The Datum poll published today puts longtime frontrunner Fujimori in the lead with 42.1%, followed by Kuczynski with 18.6%, Mendoza with 17.3%, Alfredo Barnechea with 10.9% and Alan Garcia with 4%.
Kuczynski’s lead over Mendoza is within the survey’s 2.5% margin of error, putting the investor favorite and the left-wing candidate in a statistical tie to face the daughter of former President Alberto Fujimori in a runoff on June 5.
“We’re just one step away from the runoff,” Mendoza wrote on her Facebook page. “We are going to work even harder to continue carrying our message of hope throughout the country and make the change that Peruvians are looking for into a reality.”
The poll reflects a 13% gain in support for Mendoza during the last three months. The left-wing candidate was believed to be in a dead heat with center-left candidate Alfredo Barnechea before today’s poll showed her 6.4 points ahead.
Datum general manager Urpi Torrado attributes Mendoza’s rise to a recent wave of negative publicity. El Comercio recently reported on her links to first lady Nadine Heredia and alleged money laundering in the Peruvian Nationalist Party. The same week the Arequipa archbishop said voting for Mendoza would be “a sin.”
“Definitely, if a candidate has more media exposure and more media coverage, regardless of the content of the coverage, it has an effect that cannot be predicted,” Torrado told RPP. “In some cases the effect is positive, and in others it is negative.”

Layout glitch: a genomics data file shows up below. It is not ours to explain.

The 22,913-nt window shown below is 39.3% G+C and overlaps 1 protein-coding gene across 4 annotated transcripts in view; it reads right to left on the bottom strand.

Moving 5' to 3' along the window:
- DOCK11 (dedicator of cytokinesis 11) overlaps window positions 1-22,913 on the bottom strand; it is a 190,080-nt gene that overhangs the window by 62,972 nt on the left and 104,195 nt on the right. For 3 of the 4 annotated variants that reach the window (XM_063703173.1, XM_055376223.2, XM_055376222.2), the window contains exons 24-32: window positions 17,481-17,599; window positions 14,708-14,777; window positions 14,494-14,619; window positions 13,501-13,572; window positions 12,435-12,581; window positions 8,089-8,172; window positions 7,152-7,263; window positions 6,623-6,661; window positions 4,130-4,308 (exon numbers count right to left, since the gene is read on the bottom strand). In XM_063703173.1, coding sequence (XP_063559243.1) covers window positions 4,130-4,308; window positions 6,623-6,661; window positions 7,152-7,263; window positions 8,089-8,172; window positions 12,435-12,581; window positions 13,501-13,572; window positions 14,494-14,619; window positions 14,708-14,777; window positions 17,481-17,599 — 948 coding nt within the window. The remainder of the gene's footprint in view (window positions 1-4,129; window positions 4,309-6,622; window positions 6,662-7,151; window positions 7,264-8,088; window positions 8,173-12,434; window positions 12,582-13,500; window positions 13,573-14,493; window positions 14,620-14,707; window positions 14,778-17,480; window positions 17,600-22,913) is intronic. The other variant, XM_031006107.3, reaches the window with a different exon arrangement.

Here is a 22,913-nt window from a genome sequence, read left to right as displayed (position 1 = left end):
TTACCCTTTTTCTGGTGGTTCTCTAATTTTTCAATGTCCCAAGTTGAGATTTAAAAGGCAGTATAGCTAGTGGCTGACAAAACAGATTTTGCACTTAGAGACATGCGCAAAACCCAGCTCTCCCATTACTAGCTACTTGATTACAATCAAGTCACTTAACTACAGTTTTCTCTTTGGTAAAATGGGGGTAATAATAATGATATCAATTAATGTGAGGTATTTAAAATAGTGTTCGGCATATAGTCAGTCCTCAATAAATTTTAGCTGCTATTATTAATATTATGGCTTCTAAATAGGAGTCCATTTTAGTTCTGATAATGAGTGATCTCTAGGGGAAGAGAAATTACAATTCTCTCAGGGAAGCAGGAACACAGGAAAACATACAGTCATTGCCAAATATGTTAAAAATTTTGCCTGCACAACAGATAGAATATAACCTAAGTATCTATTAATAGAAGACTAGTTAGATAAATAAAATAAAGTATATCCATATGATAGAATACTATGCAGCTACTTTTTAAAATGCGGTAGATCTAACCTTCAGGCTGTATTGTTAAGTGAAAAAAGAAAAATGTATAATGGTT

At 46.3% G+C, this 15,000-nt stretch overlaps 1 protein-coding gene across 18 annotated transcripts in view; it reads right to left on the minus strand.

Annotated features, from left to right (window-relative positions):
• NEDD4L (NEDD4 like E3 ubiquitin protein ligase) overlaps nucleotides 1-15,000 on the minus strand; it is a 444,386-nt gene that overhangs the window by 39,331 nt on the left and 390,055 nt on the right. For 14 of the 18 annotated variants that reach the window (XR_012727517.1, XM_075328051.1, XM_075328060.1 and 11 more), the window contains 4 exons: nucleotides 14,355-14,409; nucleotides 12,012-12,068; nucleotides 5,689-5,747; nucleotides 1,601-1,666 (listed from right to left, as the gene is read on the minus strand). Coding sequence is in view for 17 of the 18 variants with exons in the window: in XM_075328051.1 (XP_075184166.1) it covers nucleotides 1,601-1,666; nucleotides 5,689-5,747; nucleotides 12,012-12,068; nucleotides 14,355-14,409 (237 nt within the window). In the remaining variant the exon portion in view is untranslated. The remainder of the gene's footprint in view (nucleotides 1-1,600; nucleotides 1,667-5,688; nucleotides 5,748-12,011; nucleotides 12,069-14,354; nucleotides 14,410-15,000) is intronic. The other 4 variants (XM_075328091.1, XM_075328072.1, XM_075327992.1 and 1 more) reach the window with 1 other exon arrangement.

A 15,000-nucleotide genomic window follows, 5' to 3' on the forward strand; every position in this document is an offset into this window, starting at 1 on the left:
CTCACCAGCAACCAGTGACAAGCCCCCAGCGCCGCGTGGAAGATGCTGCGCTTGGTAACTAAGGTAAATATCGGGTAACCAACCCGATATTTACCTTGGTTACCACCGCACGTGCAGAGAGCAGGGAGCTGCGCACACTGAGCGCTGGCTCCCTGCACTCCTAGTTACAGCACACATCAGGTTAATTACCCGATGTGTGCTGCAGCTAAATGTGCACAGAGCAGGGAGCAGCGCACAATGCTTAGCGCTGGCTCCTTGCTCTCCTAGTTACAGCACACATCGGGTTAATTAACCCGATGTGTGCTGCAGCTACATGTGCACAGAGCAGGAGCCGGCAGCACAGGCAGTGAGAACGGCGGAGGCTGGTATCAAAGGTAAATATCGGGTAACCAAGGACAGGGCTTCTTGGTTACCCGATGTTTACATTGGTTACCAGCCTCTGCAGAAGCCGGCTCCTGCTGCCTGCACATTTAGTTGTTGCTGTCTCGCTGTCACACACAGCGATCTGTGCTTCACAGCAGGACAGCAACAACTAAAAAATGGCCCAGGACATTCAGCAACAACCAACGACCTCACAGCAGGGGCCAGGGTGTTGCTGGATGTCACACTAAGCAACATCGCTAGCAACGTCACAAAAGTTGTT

Political analyst Milton Vela told Peru 21 that other candidates’ attacks against Mendoza may be helping her.
“If you have a an anti-left message which is too radical, you can alienate an undecided voter who is not right-wing,” Vela said. “[Kuczynksi] launches right-wing attacks against Veronika Mendoza which only convince his own voters, when in reality he should aim to win the undecided vote, and the undecided cannot be convinced with a radical discourse.”
Keiko Fujimori, who is all but guaranteed to qualify for the runoff, seemed to be looking toward Mendoza as early as last Monday.
“Ideally, there could be a runoff between two women,” Fujimori told El Comercio. “But that decision will depend on the Peruvian people.”
Fujimori’s comments imply that she sees Mendoza as easier to defeat one-on-one than Kuczynski or Barnechea. The same Datum poll also simulated hypothetical runoffs between Fujimori and her top contenders.
While various polls showed Kuczynski edging Fujimori in hypothetical runoffs, Datum has Fujimori winning 41% to the economist’s 40% with 19% undecided. She would defeat Barnechea and Mendoza by seven and 10 points respectively, according to the poll.
Peru’s 2016 elections are scheduled for April 10.
Verónika Mendoza: “Estamos a un paso de la segunda vuelta” (La Republica)